Monday, May 08, 2017

Will Quant Blow Up?

A recent Wall St. Journal article made the point that quantitative approaches to markets are sowing the seeds of their own demise, as the rush into these approaches means that they will blow up when markets change their character.

The MAFFIA group (Mathematicians Against Fraudulent Financial and Investment Advice) offers a convincing alternative view in an insightful blog post, pointing out the difference between pseudo-quants and actual quants.  Specifically, there is an important distinction between academic finance--and theories popular within academic finance--and actual mathematical finance.  The gap between the returns of such math-based firms as Renaissance Technologies and Two Sigma and strategies based on academic finance theories reflects the differences in approaches to investing.

Because I am intimately involved in the recruitment processes of trading firms, I see first hand the rise in pseudo-quant practitioners:  those using math in casual ways and marketing their approaches as quantitative.  An extreme example occurred in a job interview with a junior candidate who asserted his quant background and skill.  I mentioned to him my development of an ensemble model for the ES futures and asked him how he deals with large data sets to avoid overfitting.  The candidate looked distinctly uncomfortable and said that he had not developed any models.  Instead, he said, he plots market price changes on a graph and looks for patterns.  Needless to say, our conversation about quant came to a crashing halt!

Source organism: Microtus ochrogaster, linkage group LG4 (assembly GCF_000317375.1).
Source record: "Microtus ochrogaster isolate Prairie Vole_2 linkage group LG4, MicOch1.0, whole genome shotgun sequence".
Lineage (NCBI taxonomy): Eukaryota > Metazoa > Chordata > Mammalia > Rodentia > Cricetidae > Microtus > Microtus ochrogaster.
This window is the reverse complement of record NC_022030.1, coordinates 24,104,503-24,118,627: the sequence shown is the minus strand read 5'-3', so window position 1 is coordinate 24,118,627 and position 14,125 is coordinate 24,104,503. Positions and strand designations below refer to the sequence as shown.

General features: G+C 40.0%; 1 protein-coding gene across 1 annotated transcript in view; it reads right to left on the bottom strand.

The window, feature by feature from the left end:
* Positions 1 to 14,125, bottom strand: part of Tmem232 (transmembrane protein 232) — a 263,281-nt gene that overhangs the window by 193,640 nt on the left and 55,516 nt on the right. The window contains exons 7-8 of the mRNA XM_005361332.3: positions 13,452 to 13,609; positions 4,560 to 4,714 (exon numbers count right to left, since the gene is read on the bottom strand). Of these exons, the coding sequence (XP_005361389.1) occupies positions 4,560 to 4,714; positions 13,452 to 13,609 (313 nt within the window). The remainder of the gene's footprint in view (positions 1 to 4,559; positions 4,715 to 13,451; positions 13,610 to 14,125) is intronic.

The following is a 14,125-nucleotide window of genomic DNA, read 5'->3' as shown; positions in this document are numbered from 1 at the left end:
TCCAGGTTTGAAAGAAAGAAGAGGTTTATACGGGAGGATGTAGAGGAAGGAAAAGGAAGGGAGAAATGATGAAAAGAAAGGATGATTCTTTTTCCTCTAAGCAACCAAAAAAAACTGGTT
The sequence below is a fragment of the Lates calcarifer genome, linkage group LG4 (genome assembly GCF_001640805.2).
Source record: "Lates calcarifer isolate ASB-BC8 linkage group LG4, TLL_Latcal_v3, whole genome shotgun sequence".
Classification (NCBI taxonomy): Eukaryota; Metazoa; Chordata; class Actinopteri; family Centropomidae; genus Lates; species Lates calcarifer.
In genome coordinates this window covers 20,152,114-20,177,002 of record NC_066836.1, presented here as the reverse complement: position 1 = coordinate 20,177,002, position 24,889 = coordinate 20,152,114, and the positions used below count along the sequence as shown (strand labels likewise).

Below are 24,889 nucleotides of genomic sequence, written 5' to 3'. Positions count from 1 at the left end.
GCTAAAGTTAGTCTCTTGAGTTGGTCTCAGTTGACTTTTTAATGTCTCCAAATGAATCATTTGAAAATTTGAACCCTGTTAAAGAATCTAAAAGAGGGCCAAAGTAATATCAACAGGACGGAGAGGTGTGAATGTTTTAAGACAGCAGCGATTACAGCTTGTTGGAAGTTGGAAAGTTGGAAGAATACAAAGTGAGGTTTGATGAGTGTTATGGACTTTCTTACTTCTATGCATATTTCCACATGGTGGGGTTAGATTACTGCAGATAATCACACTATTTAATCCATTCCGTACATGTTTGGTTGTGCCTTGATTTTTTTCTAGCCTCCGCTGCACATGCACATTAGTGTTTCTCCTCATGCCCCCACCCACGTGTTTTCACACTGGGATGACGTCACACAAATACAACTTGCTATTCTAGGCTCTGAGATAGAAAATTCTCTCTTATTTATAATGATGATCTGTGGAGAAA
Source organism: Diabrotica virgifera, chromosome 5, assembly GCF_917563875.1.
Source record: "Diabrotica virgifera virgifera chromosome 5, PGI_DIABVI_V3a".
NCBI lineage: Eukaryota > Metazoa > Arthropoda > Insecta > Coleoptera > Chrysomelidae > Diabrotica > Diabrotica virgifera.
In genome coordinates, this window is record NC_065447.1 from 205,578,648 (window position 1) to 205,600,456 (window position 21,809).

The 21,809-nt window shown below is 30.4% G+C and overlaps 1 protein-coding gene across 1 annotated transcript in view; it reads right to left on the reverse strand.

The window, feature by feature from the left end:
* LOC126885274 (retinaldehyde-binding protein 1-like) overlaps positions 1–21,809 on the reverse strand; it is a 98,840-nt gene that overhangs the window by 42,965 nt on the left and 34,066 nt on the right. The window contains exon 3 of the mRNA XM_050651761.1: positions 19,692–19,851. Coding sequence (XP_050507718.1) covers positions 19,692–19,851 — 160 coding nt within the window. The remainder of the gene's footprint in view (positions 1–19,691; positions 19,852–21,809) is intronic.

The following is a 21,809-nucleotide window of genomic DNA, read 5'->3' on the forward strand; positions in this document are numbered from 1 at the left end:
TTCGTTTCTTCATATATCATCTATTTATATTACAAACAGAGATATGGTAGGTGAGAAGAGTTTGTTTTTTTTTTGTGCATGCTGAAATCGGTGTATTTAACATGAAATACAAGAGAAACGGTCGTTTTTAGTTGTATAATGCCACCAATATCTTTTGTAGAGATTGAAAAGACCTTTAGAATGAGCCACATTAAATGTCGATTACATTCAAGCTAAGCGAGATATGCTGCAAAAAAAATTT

Less egregious but still highly problematic was the trader who came to the interview with a regression model developed over the past few years of market data.  The model had a very high fit with the data, relying on a variety of rate of change measures.  He confidently asserted that his model was valid because he had tested it "out of sample".  Unfortunately, research suggests, if the search space is sufficiently large, it is not difficult to find a strategy that "works" in and out of sample merely by chance.  What looks like "smart beta" is all too easily mined with large data sets, resulting in inferior forward performance.  Such "quant" approaches can easily crash if they are implemented by the trading and investing herd.

True quant is the application of mathematics to the world of finance.  For those interested in mathematical finance, a wide-ranging collection of papers can be found on the MAFFIA site.  You'll see there insights into everything from the Sharpe Ratio to fresh strategies for hedging risks and what to look for in legitimate backtests.  The answer to the limitations of pseudo-quant strategies is not to abandon mathematics altogether, but rather to employ rigor in the application of mathematics.  Just as medicine has evolved from a discipline dominated by village doctors to more of an evidence-based science, finance is doing the same.